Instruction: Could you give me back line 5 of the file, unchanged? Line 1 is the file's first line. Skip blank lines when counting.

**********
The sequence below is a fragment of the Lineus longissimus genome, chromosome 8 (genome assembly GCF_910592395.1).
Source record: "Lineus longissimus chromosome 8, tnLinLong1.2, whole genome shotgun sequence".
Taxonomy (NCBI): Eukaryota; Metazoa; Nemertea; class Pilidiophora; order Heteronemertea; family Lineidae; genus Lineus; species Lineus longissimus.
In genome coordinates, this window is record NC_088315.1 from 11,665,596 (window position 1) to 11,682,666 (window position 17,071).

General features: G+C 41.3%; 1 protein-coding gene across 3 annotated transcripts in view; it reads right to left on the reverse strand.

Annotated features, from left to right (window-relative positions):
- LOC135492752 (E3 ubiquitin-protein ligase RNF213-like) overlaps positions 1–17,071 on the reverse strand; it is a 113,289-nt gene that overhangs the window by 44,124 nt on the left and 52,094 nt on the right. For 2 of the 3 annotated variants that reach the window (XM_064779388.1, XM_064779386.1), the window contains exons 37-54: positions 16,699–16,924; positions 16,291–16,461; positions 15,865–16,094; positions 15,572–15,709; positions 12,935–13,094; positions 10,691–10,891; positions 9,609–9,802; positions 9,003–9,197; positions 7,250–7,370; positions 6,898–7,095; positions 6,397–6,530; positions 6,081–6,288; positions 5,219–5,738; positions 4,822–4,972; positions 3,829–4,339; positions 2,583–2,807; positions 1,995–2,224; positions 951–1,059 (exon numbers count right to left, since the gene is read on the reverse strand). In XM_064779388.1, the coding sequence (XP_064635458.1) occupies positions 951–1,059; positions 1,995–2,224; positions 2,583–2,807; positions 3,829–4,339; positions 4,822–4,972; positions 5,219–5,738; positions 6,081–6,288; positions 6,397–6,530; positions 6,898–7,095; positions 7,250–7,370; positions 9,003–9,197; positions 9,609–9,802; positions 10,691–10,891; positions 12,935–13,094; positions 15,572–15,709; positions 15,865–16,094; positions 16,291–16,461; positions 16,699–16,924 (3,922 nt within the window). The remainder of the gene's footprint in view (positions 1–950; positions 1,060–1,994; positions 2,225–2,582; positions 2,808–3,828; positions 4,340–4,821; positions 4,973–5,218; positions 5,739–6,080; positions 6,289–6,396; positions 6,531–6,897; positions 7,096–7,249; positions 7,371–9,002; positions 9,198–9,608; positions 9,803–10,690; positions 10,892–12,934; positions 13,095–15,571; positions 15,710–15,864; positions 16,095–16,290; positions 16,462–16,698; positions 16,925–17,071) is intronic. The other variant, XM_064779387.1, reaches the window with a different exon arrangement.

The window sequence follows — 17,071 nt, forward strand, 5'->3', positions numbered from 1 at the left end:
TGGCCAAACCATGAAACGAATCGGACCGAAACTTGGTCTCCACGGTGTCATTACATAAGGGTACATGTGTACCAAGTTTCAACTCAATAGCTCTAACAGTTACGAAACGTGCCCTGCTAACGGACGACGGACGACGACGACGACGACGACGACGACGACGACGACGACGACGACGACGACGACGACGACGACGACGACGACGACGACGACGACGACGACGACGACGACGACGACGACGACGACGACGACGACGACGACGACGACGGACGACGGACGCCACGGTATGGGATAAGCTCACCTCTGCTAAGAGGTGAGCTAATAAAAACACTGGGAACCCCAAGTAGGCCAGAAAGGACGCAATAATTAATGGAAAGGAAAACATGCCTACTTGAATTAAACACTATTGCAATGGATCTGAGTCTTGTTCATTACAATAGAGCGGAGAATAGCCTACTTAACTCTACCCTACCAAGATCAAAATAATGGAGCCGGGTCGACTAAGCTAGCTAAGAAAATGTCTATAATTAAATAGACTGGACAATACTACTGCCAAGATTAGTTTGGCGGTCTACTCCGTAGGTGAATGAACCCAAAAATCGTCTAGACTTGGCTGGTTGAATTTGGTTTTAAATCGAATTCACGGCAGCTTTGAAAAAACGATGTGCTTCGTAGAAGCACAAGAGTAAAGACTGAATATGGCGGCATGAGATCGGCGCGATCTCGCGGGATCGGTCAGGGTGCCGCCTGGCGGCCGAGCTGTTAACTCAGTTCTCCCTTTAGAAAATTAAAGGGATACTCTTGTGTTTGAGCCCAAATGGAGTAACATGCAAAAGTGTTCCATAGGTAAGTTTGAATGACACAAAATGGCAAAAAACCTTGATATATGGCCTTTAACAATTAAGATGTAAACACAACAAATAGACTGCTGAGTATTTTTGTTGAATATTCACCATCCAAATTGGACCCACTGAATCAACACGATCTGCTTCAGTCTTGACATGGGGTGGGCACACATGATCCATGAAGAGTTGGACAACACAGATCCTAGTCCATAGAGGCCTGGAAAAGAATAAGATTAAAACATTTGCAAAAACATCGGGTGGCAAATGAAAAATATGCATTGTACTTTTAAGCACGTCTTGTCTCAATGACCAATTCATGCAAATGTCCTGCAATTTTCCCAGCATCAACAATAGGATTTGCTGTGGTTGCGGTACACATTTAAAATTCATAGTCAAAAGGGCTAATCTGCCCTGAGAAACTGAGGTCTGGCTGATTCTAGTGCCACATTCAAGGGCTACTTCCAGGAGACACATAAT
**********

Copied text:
General features: G+C 41.3%; 1 protein-coding gene across 3 annotated transcripts in view; it reads right to left on the reverse strand.